The GTI sure delivers a lively driving performance. The four pot has a lumpy idle and its rorty tone sounds great from the noisier than standard exhaust, complete with a barping overrun. There’s plenty of low-end pull for general business, even a paltry 137Nm seems strong when its only having to haul around 900kg, but you have to work it over when getting busy. It performs best from 4000rpm onwards, spinning happily to just past 6000rpm.
You forget how crisp throttle response can be from a sporty naturally aspirated engine, and just how demanding they are of revs and gears; it seems you’re always slotting ratios on a winding road to keep it happy. And that gearbox is no precision implement; it slots the gears with careful persuasion but it’s also easy to get yourself lost around the gate. Call it part of the fun. The GTI is genuinely light, so it’s nimble as Jack.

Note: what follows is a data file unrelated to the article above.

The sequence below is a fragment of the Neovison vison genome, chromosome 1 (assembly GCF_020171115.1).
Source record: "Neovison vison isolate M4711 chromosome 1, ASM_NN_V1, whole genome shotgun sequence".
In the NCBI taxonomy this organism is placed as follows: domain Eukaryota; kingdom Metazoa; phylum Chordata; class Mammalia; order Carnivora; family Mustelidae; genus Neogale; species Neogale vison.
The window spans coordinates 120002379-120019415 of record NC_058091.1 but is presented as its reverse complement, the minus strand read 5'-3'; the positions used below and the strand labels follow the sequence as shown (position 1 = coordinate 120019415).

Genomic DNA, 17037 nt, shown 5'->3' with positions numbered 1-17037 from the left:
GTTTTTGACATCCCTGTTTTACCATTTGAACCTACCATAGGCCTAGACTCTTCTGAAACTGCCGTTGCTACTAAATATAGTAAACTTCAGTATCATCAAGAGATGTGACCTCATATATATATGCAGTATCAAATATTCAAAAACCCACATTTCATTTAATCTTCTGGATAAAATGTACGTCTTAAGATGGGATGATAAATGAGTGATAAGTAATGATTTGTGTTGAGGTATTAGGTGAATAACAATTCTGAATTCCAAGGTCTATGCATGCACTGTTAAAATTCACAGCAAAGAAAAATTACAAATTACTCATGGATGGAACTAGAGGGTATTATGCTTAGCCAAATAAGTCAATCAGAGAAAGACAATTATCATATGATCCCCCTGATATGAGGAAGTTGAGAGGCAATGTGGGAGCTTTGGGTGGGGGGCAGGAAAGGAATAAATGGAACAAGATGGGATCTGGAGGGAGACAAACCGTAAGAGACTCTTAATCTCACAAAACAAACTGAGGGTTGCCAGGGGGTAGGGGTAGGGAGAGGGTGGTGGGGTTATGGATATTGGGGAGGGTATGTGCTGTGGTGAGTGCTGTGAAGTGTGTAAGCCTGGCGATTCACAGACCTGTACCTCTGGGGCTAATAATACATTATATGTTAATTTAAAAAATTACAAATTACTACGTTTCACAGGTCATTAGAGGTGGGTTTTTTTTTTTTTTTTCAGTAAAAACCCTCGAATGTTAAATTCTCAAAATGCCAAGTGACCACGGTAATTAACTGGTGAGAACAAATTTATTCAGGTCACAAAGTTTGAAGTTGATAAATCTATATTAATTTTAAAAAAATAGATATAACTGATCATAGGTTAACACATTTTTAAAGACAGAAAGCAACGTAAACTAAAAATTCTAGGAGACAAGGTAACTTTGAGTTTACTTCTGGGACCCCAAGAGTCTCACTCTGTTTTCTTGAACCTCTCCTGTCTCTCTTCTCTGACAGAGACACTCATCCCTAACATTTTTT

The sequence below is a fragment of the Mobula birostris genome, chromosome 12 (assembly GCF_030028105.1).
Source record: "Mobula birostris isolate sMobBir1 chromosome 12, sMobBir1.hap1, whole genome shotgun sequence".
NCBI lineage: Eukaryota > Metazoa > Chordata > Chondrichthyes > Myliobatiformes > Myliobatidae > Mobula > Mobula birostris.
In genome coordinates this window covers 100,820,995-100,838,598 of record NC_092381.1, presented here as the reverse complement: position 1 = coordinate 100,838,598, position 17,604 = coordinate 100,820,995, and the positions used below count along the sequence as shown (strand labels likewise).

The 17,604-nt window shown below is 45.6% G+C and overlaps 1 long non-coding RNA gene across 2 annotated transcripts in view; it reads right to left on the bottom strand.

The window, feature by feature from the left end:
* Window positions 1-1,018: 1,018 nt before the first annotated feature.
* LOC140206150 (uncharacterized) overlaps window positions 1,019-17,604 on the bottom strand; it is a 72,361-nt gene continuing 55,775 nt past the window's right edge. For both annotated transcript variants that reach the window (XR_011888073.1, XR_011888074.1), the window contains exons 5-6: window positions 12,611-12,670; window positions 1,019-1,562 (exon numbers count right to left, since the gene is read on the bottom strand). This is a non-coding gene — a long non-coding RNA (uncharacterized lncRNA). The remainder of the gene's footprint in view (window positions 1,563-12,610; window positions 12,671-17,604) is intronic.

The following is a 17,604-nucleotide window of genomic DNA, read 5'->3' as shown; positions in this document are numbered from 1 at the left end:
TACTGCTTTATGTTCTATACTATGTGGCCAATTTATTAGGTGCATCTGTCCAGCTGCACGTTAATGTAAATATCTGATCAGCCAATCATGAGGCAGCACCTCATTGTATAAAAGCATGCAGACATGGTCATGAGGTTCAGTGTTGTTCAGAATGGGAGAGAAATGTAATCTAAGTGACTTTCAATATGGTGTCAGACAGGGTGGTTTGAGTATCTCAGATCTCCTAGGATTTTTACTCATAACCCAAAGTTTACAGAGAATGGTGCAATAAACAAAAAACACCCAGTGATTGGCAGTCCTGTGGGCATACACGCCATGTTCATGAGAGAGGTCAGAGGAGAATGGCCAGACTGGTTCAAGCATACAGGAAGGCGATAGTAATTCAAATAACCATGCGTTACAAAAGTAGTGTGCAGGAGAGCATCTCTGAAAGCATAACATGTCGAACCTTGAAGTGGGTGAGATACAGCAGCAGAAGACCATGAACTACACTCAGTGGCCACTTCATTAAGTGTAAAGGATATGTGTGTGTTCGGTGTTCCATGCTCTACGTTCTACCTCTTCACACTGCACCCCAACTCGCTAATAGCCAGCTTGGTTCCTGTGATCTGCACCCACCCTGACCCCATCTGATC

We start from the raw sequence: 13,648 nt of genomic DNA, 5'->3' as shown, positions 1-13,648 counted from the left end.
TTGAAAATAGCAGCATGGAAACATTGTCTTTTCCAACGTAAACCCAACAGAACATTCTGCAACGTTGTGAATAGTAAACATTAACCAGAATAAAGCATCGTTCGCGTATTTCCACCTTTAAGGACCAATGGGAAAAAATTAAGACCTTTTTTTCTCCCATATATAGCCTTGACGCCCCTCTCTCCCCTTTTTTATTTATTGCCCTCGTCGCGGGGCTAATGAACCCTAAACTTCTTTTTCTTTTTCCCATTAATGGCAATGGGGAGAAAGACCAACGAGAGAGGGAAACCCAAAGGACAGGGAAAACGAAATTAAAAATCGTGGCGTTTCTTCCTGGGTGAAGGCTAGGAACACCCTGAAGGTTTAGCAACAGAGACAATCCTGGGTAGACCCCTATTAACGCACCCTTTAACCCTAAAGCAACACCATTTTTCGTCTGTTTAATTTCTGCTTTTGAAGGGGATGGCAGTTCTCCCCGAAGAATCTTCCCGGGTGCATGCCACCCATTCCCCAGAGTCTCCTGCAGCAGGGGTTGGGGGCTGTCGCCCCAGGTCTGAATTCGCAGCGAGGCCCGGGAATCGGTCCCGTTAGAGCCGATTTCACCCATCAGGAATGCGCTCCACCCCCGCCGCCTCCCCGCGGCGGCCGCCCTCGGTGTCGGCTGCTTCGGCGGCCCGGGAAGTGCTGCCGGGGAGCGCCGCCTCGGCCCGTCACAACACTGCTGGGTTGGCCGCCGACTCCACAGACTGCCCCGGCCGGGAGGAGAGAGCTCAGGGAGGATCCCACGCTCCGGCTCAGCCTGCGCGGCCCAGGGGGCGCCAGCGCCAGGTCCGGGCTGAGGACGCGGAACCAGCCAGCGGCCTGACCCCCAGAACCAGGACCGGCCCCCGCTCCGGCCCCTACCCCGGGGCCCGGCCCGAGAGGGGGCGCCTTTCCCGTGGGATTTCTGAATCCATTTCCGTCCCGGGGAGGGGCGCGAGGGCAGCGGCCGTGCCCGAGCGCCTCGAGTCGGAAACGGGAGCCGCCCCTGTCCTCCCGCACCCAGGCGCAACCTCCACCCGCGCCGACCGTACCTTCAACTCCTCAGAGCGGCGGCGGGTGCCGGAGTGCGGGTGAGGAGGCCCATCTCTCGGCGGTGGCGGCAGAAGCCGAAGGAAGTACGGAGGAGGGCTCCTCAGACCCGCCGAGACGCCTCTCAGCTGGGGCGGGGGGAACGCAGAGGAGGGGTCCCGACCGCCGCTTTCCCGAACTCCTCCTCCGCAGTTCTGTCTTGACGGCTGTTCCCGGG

The steering is a little heavy being unassisted but it tucks the front end in easily and there’s plenty of feel buzzing through to the fingers. The 70’s style roll is manageable and while there’s a bit of understeer to contend with, it’s the rear end that keeps you busy; you’re having to saw away at the wheel in the turns to keep it tracking straight.
But the chassis is quite adjustable, you can set it up sweetly for the turns. However, the rear end would likely catch you out eventually should you overcommit. We’re certainly not talking about lots of speed here, but the entire drive experience is one to savour, such is the feel for the action, the noises, smell and effort and concentration required.
It’s a small car too, the cabin cosy with the sort of interior space you’d expect from a supermini these days. Oddments storage is minimal, reminding us that we didn’t need to carry around so much stuff back in the day.
This GTI is currently for sale for $24,995 if anyone’s interested. And once this one’s moved on Williamson wants to get his hands on a 205 GTi for his next project, another hot hatch icon for rebirthing.